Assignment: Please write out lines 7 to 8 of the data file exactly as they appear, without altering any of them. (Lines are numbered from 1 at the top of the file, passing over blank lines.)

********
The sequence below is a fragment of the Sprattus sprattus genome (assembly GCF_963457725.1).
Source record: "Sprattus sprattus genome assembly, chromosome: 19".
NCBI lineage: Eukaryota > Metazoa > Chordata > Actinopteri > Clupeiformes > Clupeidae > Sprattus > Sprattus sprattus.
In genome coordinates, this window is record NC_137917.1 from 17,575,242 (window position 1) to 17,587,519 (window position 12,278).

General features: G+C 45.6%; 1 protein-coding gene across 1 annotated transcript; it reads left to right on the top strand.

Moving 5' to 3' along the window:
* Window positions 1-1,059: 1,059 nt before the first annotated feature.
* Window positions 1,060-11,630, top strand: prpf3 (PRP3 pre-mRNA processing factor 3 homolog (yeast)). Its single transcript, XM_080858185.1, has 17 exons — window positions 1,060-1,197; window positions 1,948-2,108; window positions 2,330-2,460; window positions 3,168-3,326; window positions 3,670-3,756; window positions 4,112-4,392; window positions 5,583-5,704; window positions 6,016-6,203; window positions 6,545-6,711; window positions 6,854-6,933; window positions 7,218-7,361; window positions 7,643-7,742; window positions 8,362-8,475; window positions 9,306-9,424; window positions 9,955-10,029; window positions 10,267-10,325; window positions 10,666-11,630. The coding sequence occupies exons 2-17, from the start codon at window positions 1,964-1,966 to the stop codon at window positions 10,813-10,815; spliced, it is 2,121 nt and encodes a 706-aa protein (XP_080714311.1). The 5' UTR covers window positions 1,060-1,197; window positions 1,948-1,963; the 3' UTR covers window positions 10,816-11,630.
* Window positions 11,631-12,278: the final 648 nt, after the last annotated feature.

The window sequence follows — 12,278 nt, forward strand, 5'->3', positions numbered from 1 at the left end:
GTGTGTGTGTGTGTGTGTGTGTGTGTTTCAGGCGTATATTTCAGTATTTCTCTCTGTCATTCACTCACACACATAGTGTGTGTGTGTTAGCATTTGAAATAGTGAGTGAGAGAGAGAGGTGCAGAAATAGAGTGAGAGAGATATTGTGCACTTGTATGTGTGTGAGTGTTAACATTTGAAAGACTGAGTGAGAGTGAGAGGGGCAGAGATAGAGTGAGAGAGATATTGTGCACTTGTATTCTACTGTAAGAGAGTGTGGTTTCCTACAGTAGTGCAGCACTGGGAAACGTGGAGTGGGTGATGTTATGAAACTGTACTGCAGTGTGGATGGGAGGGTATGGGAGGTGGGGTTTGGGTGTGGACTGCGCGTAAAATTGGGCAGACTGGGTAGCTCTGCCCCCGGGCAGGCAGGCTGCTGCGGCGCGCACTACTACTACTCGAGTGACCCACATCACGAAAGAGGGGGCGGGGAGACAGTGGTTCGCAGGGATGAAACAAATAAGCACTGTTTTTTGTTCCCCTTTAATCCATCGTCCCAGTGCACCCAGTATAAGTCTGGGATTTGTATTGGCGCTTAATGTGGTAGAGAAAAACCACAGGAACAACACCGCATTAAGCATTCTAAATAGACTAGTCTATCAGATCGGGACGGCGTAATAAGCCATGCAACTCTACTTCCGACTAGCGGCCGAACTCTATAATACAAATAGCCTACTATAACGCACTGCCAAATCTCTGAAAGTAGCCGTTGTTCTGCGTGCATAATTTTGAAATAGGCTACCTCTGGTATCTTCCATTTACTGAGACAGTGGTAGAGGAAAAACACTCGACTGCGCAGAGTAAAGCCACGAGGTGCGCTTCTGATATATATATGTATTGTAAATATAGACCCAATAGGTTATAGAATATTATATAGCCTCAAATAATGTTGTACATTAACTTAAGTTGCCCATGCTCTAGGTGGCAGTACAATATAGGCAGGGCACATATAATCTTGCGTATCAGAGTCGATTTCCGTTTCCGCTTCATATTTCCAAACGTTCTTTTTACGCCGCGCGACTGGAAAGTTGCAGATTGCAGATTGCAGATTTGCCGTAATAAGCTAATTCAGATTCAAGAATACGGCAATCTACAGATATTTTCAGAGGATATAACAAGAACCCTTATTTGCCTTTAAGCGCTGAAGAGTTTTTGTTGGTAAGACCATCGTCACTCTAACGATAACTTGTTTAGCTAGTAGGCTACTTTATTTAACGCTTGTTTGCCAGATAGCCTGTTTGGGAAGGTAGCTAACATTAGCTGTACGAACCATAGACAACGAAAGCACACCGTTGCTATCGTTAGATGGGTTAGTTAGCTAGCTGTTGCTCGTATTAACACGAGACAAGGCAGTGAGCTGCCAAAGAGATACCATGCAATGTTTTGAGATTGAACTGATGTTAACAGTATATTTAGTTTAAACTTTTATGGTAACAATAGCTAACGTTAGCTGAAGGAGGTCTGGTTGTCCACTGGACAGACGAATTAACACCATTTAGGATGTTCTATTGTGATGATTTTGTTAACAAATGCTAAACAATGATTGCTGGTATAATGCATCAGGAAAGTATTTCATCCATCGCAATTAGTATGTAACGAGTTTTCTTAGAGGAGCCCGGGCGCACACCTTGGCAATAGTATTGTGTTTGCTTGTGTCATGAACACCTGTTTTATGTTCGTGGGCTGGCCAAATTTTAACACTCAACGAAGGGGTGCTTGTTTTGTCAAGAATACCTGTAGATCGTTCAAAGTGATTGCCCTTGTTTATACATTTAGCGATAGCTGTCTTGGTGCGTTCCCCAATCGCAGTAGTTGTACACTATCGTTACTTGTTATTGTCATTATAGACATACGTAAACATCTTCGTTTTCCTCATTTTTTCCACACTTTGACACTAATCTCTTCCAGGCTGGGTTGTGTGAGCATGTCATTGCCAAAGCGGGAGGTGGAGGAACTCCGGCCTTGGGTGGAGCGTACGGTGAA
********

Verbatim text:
* Window positions 1-1,059: 1,059 nt before the first annotated feature.
* Window positions 1,060-11,630, top strand: prpf3 (PRP3 pre-mRNA processing factor 3 homolog (yeast)). Its single transcript, XM_080858185.1, has 17 exons — window positions 1,060-1,197; window positions 1,948-2,108; window positions 2,330-2,460; window positions 3,168-3,326; window positions 3,670-3,756; window positions 4,112-4,392; window positions 5,583-5,704; window positions 6,016-6,203; window positions 6,545-6,711; window positions 6,854-6,933; window positions 7,218-7,361; window positions 7,643-7,742; window positions 8,362-8,475; window positions 9,306-9,424; window positions 9,955-10,029; window positions 10,267-10,325; window positions 10,666-11,630. The coding sequence occupies exons 2-17, from the start codon at window positions 1,964-1,966 to the stop codon at window positions 10,813-10,815; spliced, it is 2,121 nt and encodes a 706-aa protein (XP_080714311.1). The 5' UTR covers window positions 1,060-1,197; window positions 1,948-1,963; the 3' UTR covers window positions 10,816-11,630.